Celeriac and Sunchoke Mash with Mushroom Gravy by Chef Lizette Marx

Lizette Marx
Chef Lizette Marx

Chef Lizette Marx, an instructor for our Holistic Chef Online Culinary Program, presents a variation on the classic mash and gravy recipe just in time for the holiday season.

Learn how to make Celeriac and Sunchoke Mash with Mushroom Gravy by reading the recipe below.

Celeriac and Sunchokes, a Variation on the Classic Mash

Mashed potatoes and gravy make a regular appearance on many holiday tables and this recipe borrows from this comfort food tradition with a variation on the classic mash. Instead of potatoes, celeriac and sunchokes step in for the mash and do not disappoint. A whole garlic bulb roasted to a buttery consistency is added for even more flavor and an added nutritional boost.

Both celeriac and sunchokes are a healthier alternative to the potato as neither are as starchy or high on the glycemic index. Each of these root vegetables also boast an impressive nutrient profile and offer delicious flavor characteristics.

Celeriac is a Root Vegetable Related to Celery

Celeriac is a root vegetable that is related to celery and sometimes referred to as celery root. It’s loaded with fiber, a great source of antioxidants, and rich in vitamins B6, C, and K, and
minerals such as, phosphorus, potassium, and manganese.

Sunchokes are a Tuber from a Variety of Sunflower

Sunchokes are a knobby looking tuber that resembles ginger root and comes from a variety of sunflower. These versatile tubers can be enjoyed raw, roasted, steamed, and boiled and are a fantastic source of fiber, potassium, vitamin C, and niacin, They contain a starch called inulin, a prebiotic food that helps to feed friendly bacteria in the gut. If you have trouble finding sunchokes that may be because they are also referred to as a Jerusalem Artichoke, a curious name since they have nothing to do with Jerusalem and are not an artichoke!

This incredibly hearty mash is further enhanced with a savory, gluten-free mushroom gravy. Instead of saying, “pass the potatoes” this recipe will have you saying “pass the celeriac and sunchoke mash!” While that may be a mouthful, it will certainly be worth it!

Check out the recipe below and learn more about Chef Lizette by visiting our faculty page.

Celeriac and Sunchoke Mash with Mushroom Gravy

Celeriac and Sunchoke Mash with Mushroom Gravy


Celeriac and Sunchoke Mash

  • 1 small bulb garlic
  • 2 tablespoons extra virgin olive oil, divided
  • 2 medium celeriacs, peeled, and chopped, large dice
  • ½ pound sunchokes, scrubbed
  • 1 1/2 teaspoons sea salt
  • 2 tablespoons butter
  • ½ cup cultured buttermilk
  • ½ teaspoon minced fresh rosemary leaves
  • Sea salt and freshly ground black pepper to taste
Celeriac, Sunchokes & Garlic

Mushroom Gravy

This mushroom gravy is a gluten-free version of the classic made with bone broth, ghee, miso, and nutritional yeast. The texture is slightly chunky from the finely chopped mushrooms and shallots. Enjoy the delectable umami flavors of this gravy and ladle a generous amount over the Celeriac and Sunchoke mash, your favorite stuffing, or roast turkey.

  • 2 1/2 cups bone broth
  • 1/2 cup dried mushrooms
  • 3 tablespoons butter or ghee
  • 1 medium shallot, minced
  • 1 cup fresh cremini mushrooms, small dice
  • 2 cloves garlic, minced
  • 3 tablespoons sorghum flour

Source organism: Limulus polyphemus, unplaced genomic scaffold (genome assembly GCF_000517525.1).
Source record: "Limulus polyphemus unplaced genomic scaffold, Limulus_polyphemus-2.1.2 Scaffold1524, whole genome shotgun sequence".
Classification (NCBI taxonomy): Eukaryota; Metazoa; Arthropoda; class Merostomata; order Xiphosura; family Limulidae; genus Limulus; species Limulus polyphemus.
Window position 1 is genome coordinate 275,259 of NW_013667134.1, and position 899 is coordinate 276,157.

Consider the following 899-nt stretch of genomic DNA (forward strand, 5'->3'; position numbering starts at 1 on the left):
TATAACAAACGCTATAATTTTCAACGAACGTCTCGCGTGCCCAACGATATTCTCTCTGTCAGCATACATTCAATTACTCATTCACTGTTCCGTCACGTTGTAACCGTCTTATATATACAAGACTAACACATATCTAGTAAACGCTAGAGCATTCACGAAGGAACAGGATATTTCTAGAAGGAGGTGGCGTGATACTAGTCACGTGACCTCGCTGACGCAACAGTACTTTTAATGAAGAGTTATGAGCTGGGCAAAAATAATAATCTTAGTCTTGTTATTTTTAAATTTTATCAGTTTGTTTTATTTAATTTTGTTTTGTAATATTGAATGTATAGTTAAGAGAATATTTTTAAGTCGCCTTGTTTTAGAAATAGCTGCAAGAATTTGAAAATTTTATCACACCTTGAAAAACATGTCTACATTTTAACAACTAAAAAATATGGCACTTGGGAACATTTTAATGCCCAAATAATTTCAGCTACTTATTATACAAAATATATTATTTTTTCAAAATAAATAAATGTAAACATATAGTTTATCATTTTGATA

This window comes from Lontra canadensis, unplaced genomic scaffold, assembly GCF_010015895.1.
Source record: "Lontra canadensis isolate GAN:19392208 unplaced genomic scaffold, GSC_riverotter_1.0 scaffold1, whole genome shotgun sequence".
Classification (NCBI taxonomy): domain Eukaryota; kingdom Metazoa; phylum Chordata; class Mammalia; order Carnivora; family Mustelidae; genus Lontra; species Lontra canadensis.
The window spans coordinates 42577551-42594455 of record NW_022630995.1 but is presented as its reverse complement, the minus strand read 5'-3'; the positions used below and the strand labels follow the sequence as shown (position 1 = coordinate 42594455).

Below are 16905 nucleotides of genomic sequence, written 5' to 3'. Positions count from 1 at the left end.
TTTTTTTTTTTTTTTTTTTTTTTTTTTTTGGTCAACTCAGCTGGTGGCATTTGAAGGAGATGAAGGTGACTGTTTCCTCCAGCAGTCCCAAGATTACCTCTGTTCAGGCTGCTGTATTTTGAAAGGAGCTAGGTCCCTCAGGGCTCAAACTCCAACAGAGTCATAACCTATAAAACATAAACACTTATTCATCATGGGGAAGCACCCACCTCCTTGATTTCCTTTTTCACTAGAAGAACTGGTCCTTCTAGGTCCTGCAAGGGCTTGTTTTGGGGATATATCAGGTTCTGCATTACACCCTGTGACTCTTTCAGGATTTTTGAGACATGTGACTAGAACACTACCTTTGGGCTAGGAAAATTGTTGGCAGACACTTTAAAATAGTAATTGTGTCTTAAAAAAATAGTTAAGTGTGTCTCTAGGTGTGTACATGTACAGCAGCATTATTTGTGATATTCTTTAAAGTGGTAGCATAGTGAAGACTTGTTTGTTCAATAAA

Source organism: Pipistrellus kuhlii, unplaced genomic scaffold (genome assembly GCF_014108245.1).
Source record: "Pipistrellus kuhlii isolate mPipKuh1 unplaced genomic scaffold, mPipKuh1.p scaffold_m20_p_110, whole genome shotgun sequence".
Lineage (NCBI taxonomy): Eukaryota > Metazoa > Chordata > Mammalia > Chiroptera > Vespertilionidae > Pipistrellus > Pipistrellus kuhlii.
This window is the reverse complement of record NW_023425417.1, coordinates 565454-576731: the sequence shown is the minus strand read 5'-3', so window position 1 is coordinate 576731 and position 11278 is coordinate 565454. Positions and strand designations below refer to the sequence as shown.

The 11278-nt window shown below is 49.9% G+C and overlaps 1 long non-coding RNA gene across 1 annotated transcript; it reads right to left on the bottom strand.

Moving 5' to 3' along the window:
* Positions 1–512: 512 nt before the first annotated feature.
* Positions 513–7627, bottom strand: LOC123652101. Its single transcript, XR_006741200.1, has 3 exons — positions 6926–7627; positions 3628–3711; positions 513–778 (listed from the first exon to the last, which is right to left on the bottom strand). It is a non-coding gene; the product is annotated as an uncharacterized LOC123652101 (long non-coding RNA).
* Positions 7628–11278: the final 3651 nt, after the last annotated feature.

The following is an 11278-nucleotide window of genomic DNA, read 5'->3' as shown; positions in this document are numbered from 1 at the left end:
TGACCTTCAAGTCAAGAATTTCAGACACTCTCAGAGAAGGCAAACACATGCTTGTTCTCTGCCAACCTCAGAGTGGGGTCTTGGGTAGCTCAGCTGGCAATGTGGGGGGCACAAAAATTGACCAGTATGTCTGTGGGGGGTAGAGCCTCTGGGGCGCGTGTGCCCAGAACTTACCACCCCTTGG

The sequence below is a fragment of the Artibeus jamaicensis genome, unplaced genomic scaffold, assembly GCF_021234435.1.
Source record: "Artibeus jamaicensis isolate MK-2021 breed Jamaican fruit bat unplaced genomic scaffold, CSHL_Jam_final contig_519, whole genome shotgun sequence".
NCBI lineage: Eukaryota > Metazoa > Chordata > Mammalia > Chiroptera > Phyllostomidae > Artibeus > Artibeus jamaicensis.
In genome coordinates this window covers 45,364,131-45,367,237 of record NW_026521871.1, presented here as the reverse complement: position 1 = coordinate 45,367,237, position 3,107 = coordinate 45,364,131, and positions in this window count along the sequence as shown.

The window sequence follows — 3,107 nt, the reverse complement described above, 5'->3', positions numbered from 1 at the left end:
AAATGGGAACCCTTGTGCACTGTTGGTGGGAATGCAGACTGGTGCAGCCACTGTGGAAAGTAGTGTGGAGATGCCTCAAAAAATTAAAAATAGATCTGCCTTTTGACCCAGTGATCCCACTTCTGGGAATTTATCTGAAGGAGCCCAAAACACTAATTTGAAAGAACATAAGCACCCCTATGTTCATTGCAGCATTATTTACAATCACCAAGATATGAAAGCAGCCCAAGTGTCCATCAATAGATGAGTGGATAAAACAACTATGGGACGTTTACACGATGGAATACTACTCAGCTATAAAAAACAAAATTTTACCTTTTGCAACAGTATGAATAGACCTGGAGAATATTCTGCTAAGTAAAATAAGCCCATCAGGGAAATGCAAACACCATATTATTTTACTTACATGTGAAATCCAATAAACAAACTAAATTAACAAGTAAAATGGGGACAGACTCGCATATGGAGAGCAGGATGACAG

• 2 tablespoons red wine
  • 2 tablespoons miso
  • 1 teaspoon dried sage
  • 1 teaspoon dried thyme
  • Sea salt and black pepper to taste


Celeriac and Sunchoke Mash

Preheat oven to 375° F

  1. Cut stem end off garlic bulb, drizzle with 1 teaspoon of olive oil, and wrap with a sheet of foil lined with parchment paper. Bake for 40 minutes or until garlic cloves are soft like butter.
  2. Meanwhile, place celery root and sunchokes in large pot, cover with water, add sea salt and bring to a boil; then lower heat to a simmer. Cook until fork tender. Drain set aside in a large bowl.
  3. Heat butter, buttermilk, and rosemary in a large saucepan over very low heat. Keep warm until you are ready to mash vegetables.
  4. Squeeze roasted garlic from bulb over the vegetables. Mash everything together with a potato masher until well combined.
  5. Slowly add warmed buttermilk mixture, stirring to combine thoroughly. Season with salt and pepper. Mash does not have to be smooth, but can have some texture and lumps. Serve mash with mushroom gravy.

Mushroom Gravy

  1. In a medium saucepan, heat the stock to just a simmer. Add the dried mushrooms to a bowl and pour the warm stock over. Allow to sit for 15 minutes. Strain out the mushrooms and discard, reserving the liquid. Allow the stock to cool to room temperature.
  2. In a medium saucepan, heat the ghee on medium-low heat until melted. Add the shallot and, after 2 minutes, add the mushrooms. Cook until the shallots are slightly tender and translucent, about 10 minutes. Add the garlic and stir for another few seconds or until fragrant.
  3. Over low heat, stir in the flour to make a paste, or roux. Continue to stir the roux until it darkens slightly, about 5 minutes.
  4. Whisk in the wine. Then gradually pour in the mushroom stock, whisking constantly. Bring the gravy to a simmer, stirring frequently.
  5. In a small bowl, gently whisk the miso with 2 tablespoons of water and stir into the gravy, along with the sage. Allow gravy to thicken to your desired consistency, about 5-10 minutes.* Stir in the nutritional yeast and season with sea salt and freshly cracked pepper to taste.

*CHEF TIP: A good consistency is glossy in appearance and coats the back of a spoon but remains pourable so that it’s easy to ladle onto the mash.

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